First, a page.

A coalition of environmental groups asked the Environmental Protection Agency on Tuesday to begin drafting regulations on emissions from oil and natural gas wells near urban areas, including thousands in Oklahoma.
The petition, filed by 64 local, state and national groups, said the EPA should limit toxic air pollution from wells under the Clean Air Act.
The petition identified more than 23,500 oil and gas wells within the metropolitan areas of Oklahoma City, Tulsa and Lawton. The state had about 182,000 active oil and gas wells in 2012, according to the Oklahoma Corporation Commission.
“Every Oklahoman has the right to clean air to breathe,” said David Ocamb, director of the Sierra Club’s Oklahoma chapter. “Currently, Oklahoma air continues to deteriorate and instances of illnesses directly connected to air quality such as asthma continue to increase. A significant cause for this is the dramatic increase in oil and gas drilling in our state over the past decade.”
The coalition said its data shows at least 100,000 tons of hazardous air pollution per year came from oil and gas wells, including chemicals such as benzene, formaldehyde and naphthalene that have been linked to respiratory and neurological problems, birth defects and cancer.
“More than 150 million Americans now live near oil and gas wells or above shale areas where companies are looking to drill or engage in hydraulic fracturing, and EPA needs to set standards that restrict the hazardous air pollutants they put into the air,” Emma Cheuse, an attorney for Earthjustice, said in a statement.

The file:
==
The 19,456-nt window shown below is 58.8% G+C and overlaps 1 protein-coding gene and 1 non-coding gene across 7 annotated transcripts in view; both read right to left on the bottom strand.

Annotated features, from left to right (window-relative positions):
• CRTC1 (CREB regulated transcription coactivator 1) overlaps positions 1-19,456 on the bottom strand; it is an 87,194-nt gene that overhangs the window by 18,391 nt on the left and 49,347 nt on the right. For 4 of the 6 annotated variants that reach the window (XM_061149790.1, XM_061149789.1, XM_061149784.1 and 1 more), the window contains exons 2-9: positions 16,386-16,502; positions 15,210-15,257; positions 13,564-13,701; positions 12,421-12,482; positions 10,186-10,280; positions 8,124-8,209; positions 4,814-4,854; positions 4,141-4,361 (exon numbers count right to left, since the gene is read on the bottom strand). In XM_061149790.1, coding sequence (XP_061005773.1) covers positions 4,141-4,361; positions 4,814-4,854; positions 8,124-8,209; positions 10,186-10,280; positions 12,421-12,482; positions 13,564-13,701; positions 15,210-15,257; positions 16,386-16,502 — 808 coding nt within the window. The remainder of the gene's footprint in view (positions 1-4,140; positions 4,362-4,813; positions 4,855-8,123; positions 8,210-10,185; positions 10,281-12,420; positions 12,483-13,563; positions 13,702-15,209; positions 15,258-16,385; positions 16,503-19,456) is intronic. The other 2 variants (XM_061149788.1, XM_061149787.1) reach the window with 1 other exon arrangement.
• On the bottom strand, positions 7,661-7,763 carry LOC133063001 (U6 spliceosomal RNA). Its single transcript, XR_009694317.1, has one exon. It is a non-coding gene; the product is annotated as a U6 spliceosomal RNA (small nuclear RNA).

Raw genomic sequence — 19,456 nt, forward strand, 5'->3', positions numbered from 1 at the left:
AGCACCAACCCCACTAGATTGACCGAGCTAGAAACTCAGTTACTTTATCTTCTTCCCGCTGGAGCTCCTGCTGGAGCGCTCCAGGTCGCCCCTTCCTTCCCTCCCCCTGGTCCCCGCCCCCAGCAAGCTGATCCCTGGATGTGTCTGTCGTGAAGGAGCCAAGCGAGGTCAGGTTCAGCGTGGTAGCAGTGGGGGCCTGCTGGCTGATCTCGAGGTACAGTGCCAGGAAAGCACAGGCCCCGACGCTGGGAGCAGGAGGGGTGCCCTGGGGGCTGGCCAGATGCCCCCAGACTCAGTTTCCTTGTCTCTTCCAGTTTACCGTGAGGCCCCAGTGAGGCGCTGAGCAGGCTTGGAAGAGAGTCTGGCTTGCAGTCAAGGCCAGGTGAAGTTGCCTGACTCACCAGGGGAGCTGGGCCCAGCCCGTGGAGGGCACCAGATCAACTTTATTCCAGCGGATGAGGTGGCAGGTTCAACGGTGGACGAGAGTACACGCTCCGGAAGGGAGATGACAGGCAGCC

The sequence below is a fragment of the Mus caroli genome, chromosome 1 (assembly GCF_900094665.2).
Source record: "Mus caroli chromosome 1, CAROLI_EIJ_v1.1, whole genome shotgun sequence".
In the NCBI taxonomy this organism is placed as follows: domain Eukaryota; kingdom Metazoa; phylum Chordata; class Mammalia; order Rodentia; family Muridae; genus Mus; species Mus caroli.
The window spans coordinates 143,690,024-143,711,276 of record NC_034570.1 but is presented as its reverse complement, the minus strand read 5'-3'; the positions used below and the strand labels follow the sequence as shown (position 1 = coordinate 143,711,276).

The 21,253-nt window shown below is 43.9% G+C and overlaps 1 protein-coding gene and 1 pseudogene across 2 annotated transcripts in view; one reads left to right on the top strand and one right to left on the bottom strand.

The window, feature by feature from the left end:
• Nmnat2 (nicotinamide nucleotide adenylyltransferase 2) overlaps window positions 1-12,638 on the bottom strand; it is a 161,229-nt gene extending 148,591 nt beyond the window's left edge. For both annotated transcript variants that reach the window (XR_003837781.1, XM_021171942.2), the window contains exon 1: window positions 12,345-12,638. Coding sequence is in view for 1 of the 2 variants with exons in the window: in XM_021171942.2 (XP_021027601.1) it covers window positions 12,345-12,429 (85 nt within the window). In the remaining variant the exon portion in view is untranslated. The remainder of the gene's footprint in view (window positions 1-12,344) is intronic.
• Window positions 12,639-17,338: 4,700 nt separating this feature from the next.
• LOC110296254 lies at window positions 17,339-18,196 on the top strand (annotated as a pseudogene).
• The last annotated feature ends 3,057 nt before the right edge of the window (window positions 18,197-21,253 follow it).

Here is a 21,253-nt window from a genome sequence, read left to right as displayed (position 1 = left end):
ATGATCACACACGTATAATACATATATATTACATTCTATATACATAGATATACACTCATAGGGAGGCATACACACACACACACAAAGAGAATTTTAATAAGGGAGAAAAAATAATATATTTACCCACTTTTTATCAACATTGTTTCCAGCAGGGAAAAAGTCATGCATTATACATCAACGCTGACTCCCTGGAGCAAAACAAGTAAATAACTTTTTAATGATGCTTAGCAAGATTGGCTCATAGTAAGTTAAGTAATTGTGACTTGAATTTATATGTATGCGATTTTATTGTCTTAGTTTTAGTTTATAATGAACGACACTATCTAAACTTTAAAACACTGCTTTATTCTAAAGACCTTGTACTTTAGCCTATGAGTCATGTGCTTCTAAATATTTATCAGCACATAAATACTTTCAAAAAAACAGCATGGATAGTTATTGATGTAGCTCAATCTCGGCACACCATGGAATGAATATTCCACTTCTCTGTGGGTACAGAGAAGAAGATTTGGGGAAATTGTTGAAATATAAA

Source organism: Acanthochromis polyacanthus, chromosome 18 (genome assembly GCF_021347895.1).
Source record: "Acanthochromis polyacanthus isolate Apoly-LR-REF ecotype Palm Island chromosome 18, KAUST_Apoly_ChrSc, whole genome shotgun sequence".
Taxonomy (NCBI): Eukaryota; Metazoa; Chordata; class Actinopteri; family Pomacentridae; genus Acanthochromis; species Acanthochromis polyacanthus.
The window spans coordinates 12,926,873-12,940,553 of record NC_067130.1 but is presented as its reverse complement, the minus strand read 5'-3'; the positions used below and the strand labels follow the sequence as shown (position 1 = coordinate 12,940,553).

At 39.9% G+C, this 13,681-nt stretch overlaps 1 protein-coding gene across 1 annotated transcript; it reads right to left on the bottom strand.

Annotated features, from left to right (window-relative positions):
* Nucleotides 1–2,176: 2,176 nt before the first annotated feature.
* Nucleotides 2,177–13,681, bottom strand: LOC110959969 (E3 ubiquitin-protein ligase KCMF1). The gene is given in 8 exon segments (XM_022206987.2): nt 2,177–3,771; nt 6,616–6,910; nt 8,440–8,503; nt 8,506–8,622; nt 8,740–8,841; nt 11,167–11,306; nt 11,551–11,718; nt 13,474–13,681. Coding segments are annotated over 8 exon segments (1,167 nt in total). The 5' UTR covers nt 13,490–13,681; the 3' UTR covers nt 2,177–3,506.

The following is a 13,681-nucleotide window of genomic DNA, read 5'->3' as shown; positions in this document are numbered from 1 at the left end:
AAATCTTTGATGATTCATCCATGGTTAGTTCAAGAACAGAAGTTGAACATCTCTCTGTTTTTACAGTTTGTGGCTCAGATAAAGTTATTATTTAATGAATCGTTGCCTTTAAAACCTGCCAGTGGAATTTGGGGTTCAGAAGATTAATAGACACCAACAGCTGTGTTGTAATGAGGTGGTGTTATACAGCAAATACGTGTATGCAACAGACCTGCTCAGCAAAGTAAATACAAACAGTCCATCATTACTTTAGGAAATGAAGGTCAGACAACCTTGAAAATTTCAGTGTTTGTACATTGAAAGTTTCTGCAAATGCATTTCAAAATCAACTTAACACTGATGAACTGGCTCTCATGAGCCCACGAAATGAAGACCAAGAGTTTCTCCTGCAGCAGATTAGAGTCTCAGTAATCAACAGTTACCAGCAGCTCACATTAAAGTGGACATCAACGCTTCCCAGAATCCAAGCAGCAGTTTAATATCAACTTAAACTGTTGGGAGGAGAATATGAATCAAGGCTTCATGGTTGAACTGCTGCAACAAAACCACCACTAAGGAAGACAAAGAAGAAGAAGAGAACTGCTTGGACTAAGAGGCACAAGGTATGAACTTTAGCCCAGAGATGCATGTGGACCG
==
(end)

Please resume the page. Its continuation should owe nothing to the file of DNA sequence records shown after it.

The petition is the first step in what likely will be a lengthy process to come up with rules on emissions from oil and gas wells. It asks the EPA to gather public comments and issue a report within 180 days.
Tim Ballo, another attorney for Earthjustice, one of the 64 groups involved in the petition, said the EPA already has standards for emissions from some well equipment and some volatile organic compounds.
Pollution called toxic
“The majority of the equipment is uncovered for toxic emissions,” Ballo said. “We believe they pose more than negligible risks near those population centers.”
Among the groups involved are the Sierra Club, WildEarth Guardians, the Environmental Defense Fund and the Natural Resources Defense Council.
The petition is likely to draw opposition from the oil and gas industry. Last year, Devon Energy Corp. pulled out of the EPA’s voluntary Natural Gas Star emissions program after it said the agency was misusing data to make the regulatory case for reductions in greenhouse gases. Devon said the EPA didn’t have the authority to regulate greenhouse gases under the Clean Air Act.
Meanwhile, the EPA is gathering comments on the possibility of reducing methane emissions from oil and natural gas wells. The agency last month put several technical papers on its website to gather public comments on compressors, leaks and pneumatic controllers and pumps.
Currently, Oklahoma air continues to deteriorate and instances of illnesses directly connected to air quality such as asthma continue to increase. A significant cause for this is the dramatic increase in oil and gas drilling in our state over the past decade.”
Director of the Sierra Club’s Oklahoma chapter